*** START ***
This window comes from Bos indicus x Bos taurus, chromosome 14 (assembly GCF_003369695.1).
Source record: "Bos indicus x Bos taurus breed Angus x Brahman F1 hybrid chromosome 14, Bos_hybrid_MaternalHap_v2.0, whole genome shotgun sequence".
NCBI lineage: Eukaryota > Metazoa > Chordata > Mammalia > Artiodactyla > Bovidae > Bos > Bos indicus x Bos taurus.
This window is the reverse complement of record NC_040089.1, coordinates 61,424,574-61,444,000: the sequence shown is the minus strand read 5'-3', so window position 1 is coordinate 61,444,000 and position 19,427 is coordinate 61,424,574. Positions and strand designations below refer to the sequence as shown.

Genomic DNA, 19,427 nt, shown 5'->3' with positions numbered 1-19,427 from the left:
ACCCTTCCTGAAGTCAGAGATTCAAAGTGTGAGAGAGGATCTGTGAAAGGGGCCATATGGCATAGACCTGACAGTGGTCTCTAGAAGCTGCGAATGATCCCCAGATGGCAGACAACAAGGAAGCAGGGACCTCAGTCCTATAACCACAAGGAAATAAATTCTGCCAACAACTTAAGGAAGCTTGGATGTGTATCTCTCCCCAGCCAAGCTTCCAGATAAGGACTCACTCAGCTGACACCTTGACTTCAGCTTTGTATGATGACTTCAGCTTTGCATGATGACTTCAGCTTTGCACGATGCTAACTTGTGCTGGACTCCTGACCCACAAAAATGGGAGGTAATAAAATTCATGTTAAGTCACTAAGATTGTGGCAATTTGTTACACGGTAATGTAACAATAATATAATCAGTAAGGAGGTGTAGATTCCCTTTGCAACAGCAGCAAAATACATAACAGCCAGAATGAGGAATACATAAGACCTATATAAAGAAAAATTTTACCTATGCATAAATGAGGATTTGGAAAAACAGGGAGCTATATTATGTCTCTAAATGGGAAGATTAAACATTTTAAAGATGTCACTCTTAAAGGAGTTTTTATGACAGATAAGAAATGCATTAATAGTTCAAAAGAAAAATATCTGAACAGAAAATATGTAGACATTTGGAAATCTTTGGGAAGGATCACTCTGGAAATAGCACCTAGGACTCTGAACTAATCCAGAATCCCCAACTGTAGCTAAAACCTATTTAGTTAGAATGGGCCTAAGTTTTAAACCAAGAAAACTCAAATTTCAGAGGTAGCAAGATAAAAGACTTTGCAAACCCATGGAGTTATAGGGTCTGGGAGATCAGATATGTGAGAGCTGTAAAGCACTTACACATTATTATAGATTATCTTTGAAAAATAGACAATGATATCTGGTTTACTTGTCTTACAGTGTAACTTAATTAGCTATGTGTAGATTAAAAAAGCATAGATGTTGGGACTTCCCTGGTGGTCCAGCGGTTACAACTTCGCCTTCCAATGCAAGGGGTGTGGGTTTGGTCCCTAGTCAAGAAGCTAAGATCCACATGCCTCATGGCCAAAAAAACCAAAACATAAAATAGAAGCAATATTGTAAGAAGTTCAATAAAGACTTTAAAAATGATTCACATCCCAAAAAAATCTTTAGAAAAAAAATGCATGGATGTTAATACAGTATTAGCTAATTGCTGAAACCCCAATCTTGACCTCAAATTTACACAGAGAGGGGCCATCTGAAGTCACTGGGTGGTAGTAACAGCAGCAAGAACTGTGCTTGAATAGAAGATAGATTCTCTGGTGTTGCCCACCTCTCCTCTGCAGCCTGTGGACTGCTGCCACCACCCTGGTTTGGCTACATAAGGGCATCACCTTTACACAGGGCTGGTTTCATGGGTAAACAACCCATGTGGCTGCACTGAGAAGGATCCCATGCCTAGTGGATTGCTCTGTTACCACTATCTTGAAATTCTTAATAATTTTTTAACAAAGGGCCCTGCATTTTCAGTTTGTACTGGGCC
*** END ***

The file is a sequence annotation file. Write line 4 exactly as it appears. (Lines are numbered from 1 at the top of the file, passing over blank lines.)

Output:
This window is the reverse complement of record NC_040089.1, coordinates 61,424,574-61,444,000: the sequence shown is the minus strand read 5'-3', so window position 1 is coordinate 61,444,000 and position 19,427 is coordinate 61,424,574. Positions and strand designations below refer to the sequence as shown.